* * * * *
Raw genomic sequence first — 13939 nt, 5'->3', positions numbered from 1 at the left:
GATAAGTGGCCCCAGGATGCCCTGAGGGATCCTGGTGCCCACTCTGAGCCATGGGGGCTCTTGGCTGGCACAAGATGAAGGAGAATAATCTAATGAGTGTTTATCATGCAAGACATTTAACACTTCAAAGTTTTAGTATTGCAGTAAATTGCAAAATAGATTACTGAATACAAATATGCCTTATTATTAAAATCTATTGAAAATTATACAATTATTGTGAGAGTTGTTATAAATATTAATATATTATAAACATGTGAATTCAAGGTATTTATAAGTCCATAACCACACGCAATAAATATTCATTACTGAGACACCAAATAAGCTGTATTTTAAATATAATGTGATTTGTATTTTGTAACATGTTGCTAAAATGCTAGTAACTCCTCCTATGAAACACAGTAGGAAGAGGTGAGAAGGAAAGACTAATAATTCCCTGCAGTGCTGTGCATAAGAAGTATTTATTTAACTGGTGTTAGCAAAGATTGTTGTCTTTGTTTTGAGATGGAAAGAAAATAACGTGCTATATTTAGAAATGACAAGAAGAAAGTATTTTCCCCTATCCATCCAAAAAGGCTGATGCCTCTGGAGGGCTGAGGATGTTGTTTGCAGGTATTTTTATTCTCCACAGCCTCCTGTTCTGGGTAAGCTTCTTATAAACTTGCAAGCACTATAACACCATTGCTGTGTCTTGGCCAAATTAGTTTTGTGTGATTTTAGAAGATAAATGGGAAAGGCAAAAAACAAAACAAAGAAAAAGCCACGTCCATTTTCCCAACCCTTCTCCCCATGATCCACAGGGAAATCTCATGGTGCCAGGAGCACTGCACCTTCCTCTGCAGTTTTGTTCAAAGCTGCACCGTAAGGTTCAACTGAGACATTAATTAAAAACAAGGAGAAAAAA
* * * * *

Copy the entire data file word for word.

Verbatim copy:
Raw genomic sequence first — 13939 nt, 5'->3', positions numbered from 1 at the left:
GATAAGTGGCCCCAGGATGCCCTGAGGGATCCTGGTGCCCACTCTGAGCCATGGGGGCTCTTGGCTGGCACAAGATGAAGGAGAATAATCTAATGAGTGTTTATCATGCAAGACATTTAACACTTCAAAGTTTTAGTATTGCAGTAAATTGCAAAATAGATTACTGAATACAAATATGCCTTATTATTAAAATCTATTGAAAATTATACAATTATTGTGAGAGTTGTTATAAATATTAATATATTATAAACATGTGAATTCAAGGTATTTATAAGTCCATAACCACACGCAATAAATATTCATTACTGAGACACCAAATAAGCTGTATTTTAAATATAATGTGATTTGTATTTTGTAACATGTTGCTAAAATGCTAGTAACTCCTCCTATGAAACACAGTAGGAAGAGGTGAGAAGGAAAGACTAATAATTCCCTGCAGTGCTGTGCATAAGAAGTATTTATTTAACTGGTGTTAGCAAAGATTGTTGTCTTTGTTTTGAGATGGAAAGAAAATAACGTGCTATATTTAGAAATGACAAGAAGAAAGTATTTTCCCCTATCCATCCAAAAAGGCTGATGCCTCTGGAGGGCTGAGGATGTTGTTTGCAGGTATTTTTATTCTCCACAGCCTCCTGTTCTGGGTAAGCTTCTTATAAACTTGCAAGCACTATAACACCATTGCTGTGTCTTGGCCAAATTAGTTTTGTGTGATTTTAGAAGATAAATGGGAAAGGCAAAAAACAAAACAAAGAAAAAGCCACGTCCATTTTCCCAACCCTTCTCCCCATGATCCACAGGGAAATCTCATGGTGCCAGGAGCACTGCACCTTCCTCTGCAGTTTTGTTCAAAGCTGCACCGTAAGGTTCAACTGAGACATTAATTAAAAACAAGGAGAAAAAA